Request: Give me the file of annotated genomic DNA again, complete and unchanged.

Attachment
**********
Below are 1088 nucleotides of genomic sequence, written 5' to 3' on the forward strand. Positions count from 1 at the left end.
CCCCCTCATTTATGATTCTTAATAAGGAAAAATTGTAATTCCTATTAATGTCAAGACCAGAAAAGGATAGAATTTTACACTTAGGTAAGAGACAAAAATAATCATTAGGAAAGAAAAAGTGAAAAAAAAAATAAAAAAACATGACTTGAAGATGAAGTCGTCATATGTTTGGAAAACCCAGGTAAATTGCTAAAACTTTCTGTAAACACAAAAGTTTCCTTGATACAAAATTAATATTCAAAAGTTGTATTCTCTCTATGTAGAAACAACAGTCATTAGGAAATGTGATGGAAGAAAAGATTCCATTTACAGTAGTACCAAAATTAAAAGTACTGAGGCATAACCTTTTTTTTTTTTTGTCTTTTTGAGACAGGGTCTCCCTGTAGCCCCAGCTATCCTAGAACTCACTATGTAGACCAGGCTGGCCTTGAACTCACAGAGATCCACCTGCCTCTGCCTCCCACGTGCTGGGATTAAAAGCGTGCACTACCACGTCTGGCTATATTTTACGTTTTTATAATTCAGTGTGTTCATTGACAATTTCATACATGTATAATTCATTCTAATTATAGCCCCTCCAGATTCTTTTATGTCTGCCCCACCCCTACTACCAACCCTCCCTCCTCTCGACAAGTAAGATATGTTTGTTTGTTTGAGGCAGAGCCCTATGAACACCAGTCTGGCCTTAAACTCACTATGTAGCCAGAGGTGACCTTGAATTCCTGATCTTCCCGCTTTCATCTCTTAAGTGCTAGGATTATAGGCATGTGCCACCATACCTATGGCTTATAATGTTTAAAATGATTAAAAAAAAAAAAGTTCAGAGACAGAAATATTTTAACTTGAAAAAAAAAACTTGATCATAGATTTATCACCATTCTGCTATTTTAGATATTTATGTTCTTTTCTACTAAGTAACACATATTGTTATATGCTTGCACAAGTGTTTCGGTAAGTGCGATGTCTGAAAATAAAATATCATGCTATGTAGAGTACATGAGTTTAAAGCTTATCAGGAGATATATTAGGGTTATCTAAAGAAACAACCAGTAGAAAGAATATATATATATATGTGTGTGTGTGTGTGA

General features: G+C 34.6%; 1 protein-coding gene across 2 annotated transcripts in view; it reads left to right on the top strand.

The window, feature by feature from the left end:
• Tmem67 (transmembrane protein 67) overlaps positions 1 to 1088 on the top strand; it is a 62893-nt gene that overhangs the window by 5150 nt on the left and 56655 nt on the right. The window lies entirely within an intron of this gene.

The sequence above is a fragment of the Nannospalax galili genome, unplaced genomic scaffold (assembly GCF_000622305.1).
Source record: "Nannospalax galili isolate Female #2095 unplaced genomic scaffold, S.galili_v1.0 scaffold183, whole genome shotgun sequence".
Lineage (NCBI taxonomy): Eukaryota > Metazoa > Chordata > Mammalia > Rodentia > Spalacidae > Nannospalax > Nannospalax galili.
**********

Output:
Below are 1088 nucleotides of genomic sequence, written 5' to 3' on the forward strand. Positions count from 1 at the left end.
CCCCCTCATTTATGATTCTTAATAAGGAAAAATTGTAATTCCTATTAATGTCAAGACCAGAAAAGGATAGAATTTTACACTTAGGTAAGAGACAAAAATAATCATTAGGAAAGAAAAAGTGAAAAAAAAAATAAAAAAACATGACTTGAAGATGAAGTCGTCATATGTTTGGAAAACCCAGGTAAATTGCTAAAACTTTCTGTAAACACAAAAGTTTCCTTGATACAAAATTAATATTCAAAAGTTGTATTCTCTCTATGTAGAAACAACAGTCATTAGGAAATGTGATGGAAGAAAAGATTCCATTTACAGTAGTACCAAAATTAAAAGTACTGAGGCATAACCTTTTTTTTTTTTTGTCTTTTTGAGACAGGGTCTCCCTGTAGCCCCAGCTATCCTAGAACTCACTATGTAGACCAGGCTGGCCTTGAACTCACAGAGATCCACCTGCCTCTGCCTCCCACGTGCTGGGATTAAAAGCGTGCACTACCACGTCTGGCTATATTTTACGTTTTTATAATTCAGTGTGTTCATTGACAATTTCATACATGTATAATTCATTCTAATTATAGCCCCTCCAGATTCTTTTATGTCTGCCCCACCCCTACTACCAACCCTCCCTCCTCTCGACAAGTAAGATATGTTTGTTTGTTTGAGGCAGAGCCCTATGAACACCAGTCTGGCCTTAAACTCACTATGTAGCCAGAGGTGACCTTGAATTCCTGATCTTCCCGCTTTCATCTCTTAAGTGCTAGGATTATAGGCATGTGCCACCATACCTATGGCTTATAATGTTTAAAATGATTAAAAAAAAAAAAGTTCAGAGACAGAAATATTTTAACTTGAAAAAAAAAACTTGATCATAGATTTATCACCATTCTGCTATTTTAGATATTTATGTTCTTTTCTACTAAGTAACACATATTGTTATATGCTTGCACAAGTGTTTCGGTAAGTGCGATGTCTGAAAATAAAATATCATGCTATGTAGAGTACATGAGTTTAAAGCTTATCAGGAGATATATTAGGGTTATCTAAAGAAACAACCAGTAGAAAGAATATATATATATATGTGTGTGTGTGTGTGA

General features: G+C 34.6%; 1 protein-coding gene across 2 annotated transcripts in view; it reads left to right on the top strand.

The window, feature by feature from the left end:
• Tmem67 (transmembrane protein 67) overlaps positions 1 to 1088 on the top strand; it is a 62893-nt gene that overhangs the window by 5150 nt on the left and 56655 nt on the right. The window lies entirely within an intron of this gene.

The sequence above is a fragment of the Nannospalax galili genome, unplaced genomic scaffold (assembly GCF_000622305.1).
Source record: "Nannospalax galili isolate Female #2095 unplaced genomic scaffold, S.galili_v1.0 scaffold183, whole genome shotgun sequence".
Lineage (NCBI taxonomy): Eukaryota > Metazoa > Chordata > Mammalia > Rodentia > Spalacidae > Nannospalax > Nannospalax galili.